Insurers should look at providing simpler products that could be cheaper for consumers who face reduced household income due to Covid-19’s impact on the economy.
That’s the view of Lee-Ann du Toit, a Partner in the Actuarial and Insurance Services team at Deloitte in Wellington, who says in a company blog post that insurers should explore how they can support both customers and businesses to ensure that people remain covered.
“During lockdown, people were quick to adapt to working remotely with an increased reliance on technology,” says du Toit in her commentary.
“This could serve as a guide for how policyholders will interact with insurers in the future and provide a focus for innovation in products to be structured for a digital platform.
…there may be a transition to simpler, scaled-down products being offered digitally…
“As insurers adapt to a new way of connecting with customers, there may be a transition to simpler, scaled-down products being offered digitally compared with those that currently dominate the market.”
Du Toit says simpler products are likely to be cheaper and may be sufficient to meet the needs of customers who are struggling and facing the prospect of losing their insurance cover altogether.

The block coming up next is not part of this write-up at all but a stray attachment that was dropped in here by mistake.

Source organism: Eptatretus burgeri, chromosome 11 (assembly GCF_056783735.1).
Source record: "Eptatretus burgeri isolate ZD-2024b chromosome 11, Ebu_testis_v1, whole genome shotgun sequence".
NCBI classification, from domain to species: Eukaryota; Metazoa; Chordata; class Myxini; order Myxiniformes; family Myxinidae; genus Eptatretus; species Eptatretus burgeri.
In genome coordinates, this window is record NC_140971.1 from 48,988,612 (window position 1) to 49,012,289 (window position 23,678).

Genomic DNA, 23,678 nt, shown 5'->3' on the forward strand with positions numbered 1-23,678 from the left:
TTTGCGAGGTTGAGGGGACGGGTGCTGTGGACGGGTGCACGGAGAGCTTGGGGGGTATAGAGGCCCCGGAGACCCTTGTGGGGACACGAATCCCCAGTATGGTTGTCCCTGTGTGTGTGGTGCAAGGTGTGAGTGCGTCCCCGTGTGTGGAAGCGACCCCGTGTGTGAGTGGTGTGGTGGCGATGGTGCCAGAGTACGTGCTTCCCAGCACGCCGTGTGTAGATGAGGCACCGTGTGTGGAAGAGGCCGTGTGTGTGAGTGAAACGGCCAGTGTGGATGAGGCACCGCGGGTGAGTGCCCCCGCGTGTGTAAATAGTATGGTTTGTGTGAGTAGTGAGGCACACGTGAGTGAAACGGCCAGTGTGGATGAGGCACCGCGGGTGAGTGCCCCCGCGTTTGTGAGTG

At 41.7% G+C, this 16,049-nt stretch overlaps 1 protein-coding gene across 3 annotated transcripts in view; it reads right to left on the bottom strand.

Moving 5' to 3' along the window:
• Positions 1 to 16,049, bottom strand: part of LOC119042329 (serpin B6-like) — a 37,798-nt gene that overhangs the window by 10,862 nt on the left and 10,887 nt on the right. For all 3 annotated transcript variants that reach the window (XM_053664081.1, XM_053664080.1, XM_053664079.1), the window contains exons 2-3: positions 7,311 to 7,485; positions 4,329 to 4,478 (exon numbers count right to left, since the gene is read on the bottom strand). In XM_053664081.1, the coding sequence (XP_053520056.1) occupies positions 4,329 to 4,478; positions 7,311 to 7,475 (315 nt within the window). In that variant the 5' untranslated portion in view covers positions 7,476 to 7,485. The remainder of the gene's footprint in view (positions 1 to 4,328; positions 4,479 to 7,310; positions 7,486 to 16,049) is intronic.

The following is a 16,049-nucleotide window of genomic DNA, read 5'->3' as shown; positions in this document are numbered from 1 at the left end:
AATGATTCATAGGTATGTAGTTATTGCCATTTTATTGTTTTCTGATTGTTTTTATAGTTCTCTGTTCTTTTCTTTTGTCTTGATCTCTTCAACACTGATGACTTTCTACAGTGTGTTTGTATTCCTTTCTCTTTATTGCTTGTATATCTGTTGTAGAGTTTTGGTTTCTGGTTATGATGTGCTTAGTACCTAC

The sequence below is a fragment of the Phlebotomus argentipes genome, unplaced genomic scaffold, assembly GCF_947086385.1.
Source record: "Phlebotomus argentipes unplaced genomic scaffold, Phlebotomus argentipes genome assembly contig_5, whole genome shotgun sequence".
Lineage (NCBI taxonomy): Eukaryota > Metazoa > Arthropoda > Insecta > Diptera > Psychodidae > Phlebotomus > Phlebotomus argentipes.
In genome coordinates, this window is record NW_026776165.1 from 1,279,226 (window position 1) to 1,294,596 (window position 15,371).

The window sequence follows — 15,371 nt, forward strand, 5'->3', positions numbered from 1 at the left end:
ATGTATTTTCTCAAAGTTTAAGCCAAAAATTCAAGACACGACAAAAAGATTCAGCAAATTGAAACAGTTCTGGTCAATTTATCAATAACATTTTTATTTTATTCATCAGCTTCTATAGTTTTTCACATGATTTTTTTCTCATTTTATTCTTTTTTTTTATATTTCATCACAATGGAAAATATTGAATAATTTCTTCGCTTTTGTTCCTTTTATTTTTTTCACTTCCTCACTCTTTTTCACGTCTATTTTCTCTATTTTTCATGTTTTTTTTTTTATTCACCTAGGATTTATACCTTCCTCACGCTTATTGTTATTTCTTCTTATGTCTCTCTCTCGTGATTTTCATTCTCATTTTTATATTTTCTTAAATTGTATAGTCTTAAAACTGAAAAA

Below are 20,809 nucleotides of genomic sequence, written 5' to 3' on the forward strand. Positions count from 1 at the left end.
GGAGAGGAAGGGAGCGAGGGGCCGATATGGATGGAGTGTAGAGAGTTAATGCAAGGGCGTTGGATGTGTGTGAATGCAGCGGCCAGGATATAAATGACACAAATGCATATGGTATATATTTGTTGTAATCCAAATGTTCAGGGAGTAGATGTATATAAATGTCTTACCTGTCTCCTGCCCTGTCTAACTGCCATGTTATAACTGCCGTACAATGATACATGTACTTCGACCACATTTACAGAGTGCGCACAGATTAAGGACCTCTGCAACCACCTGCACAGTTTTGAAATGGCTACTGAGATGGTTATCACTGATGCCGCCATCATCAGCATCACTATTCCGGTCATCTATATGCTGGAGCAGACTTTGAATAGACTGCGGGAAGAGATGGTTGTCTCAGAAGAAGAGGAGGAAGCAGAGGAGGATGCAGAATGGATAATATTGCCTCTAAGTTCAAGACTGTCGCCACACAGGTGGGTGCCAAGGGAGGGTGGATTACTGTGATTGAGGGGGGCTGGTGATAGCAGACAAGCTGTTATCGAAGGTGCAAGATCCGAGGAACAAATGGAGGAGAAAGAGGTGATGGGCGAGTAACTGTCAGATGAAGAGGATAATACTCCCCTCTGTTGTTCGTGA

“No doubt the insurance landscape is changing,” she says. “But this is an opportunity to change for the better. In order to achieve this, the industry must focus, above all else, on the needs of the customer.”
Du Toit also says the insurance industry should support those in need and emphasise the importance of how insurance can help in a crisis.
“We have already seen a number of insurers refund premiums in recognition of the reduction in claims during the lockdown and the financial hardship that policyholders are facing,” she says.
“We expect to see insurers paying increased claims relating to mental health and income protection as a result of job losses and increased anxiety levels. But what more can be done?”
Du Toit says general education on the usefulness and appropriateness of insurance can assist households in their financial planning and help improve the public perception of insurers.
She also cautions there may be a reduction in employer-provided insurance as businesses look to cut expenses.
“This could exacerbate the issue of underinsurance in New Zealand as people lose access to the protection that they have previously relied on,” she says.